(continued from my LiveJournal blog)
First I wanna say thank you for sticking with me while I”ve moved to WordPress from LiveJournal… and I do apologize for the huge lag between postings! But now that we are settled into our new office, hopefully I’ll find a bit of time to work on this more often
Now back to more of “20 years and counting”
So.. after 5 months of incredible soul crushing crunch, we released McKinzie & Co… only to have one more blow hit us from the unstable management.
Back then I had essentially two bosses. I had my direct boss… the executive producer who I shall call Joe in this article… and then the woman who was the head of the entire division. Unfortunately the woman who was the head of the entire division had a very personal, very deep emotional attachment to the game. So she took it upon herself to oversee me and the project.
Now, of course as all games did back then (and some still do) we kept a “quotes” list of things people said during game development that – when taken out of context – just sounded really silly/funny. Often in those days this quotes list would be hidden somewhere in the game as an “Easter egg” for the gamers to find. I talked to Joe about our list and he agreed that we should put it in. I directed one of the programmers to do that. There was nothing bad in the list at all, we made sure we used only the “clean” quotes, as we were well aware of the intended audience.
We didn’t take into consideration the .instability of the executives. So, about a month after McKenzie had launched, Joe walked in to my cube and asked me to step outside with him. He then grabbed one of my main programmers and asked him to accompany us as well. We wound up in the back parking lot of the building, by the dumpsters. Joe then proceeded to read us the riot act about the quotes list. Told us our exec had heard from a fan about the list and just went ballistic. She was blaming me for “ruining” the game and that all lost sales due to this would come out of my paycheck. He then rounded on my programmer buddy and told him the same thing. I reminded him that he and I had talked about it and he waved it off, proclaiming to not remember it. He then told us the only reason we still had our jobs was because he had gone to bat for us but that we were not going to get the ship bonuses the rest of the team got.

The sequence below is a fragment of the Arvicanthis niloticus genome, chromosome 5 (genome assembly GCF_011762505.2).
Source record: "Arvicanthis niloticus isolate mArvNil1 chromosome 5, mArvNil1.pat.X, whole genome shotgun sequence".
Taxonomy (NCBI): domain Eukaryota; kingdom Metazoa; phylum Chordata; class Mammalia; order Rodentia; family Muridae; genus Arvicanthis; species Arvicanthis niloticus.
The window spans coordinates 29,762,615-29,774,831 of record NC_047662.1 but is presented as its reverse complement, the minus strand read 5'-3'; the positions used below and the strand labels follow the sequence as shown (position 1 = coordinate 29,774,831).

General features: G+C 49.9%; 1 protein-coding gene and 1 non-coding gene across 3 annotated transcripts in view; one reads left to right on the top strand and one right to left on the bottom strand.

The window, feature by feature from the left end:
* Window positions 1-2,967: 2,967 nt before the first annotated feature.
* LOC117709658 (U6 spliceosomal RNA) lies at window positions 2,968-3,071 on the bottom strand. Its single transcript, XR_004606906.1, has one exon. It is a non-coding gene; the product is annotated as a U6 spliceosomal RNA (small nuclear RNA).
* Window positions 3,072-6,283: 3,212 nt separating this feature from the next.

I stood there in disbelief. After everything I’d gone through to get that game out in the time they required it, that he would throw me under the bus like that was just unbelievable. He went on to remind me that we had a company dinner party that night at a very swanky restaurant to celebrate the launch and success of McKenzie & Co. Which we did. Of course, in all the kudos, thanks and congratulations, my name was never mentioned.
Anyway, I stayed on at Her Interactive, mostly because finding another job in New Mexico was very difficult and I’m, by my very nature, stupidly stubborn. I still believed in what we were doing and how we were doing it.
While I didn’t get any recognition for McKenzie &Co, I did find out that we were in negotiations for a new license. This one was for a set of young adult books by Lisa J. Smith, called The Vampire Diaries. What a fun project this turned out to be! I loved the books and had great fun with the license. We worked closely with Simon and Schuster on it and I was given some leeway with the story line to develop a story that played off the characters in the book, but was different from the books. Our Exec brought in a woman who had formerly been a writer and editor with a New York publishing house. Elise was fun and easy to work with and helped us deal with the publishers.
One of the things about Vampire Diaries that stands out in my mind is the fact it was a FMV game (Full Motion Video) We shot live actors against a green screen and then put them into CGI sets. This meant we had to cast the parts. The Exec used a Hollywood agency to cast the parts then we brought them down and used a green screen facility in Albuquerque. I got to serve as the Creative Director on the green screen shoot. Man… talk about fun! Probably my favorite memory of that was when we shot the “bite” scene with Damon.
Vampire Diaries was played from a first person viewpoint. You never saw yourself, only the people you were talking to. I was adamant about this as I understood the “romance” of books and wanted to do all I could to put you (the player) into the game. However, there was a scene in the game where you could make a “wrong” choice and Damon would bite Elena (the main character’s name, played by the players.) We went to cast Elena and decided she would only be seen from the back, thus we needed someone with GORGEOUS blond hair. We ended up casting a 13 year old girl who had the most amazing long blond hair we’d ever seen.
The time came to film the “bite”. In the scene the actor playing the player would have her back to the camera, and the actor playing Damon would be facing her, thus facing the camera. He would say his line, then step forward, put his arm around the waist of the girl, tip her head to the side and “bite” her neck. We set up the scene, ran through quickly a time or two, then, it was time to actually shoot it.
Damon said his line, stepped forward, slid his arm around her waist, tipped her back slightly and she bent her head to expose her neck and Damon leaned in to bite, all the while keeping “eye contact” with the camera. He finished the scene and there was this audible “sigh” form around me. I looked around and realized that EVERY woman in the set was standing behind me, watching the scene in my monitor.. and they ALL nearly swooned! I knew at that moment we’d done it right!
As a side note, we got MANY letters from players who told us they regularly chose the ‘wrong’ path through the game so they could see the scene where Damon bites Elena over and over again!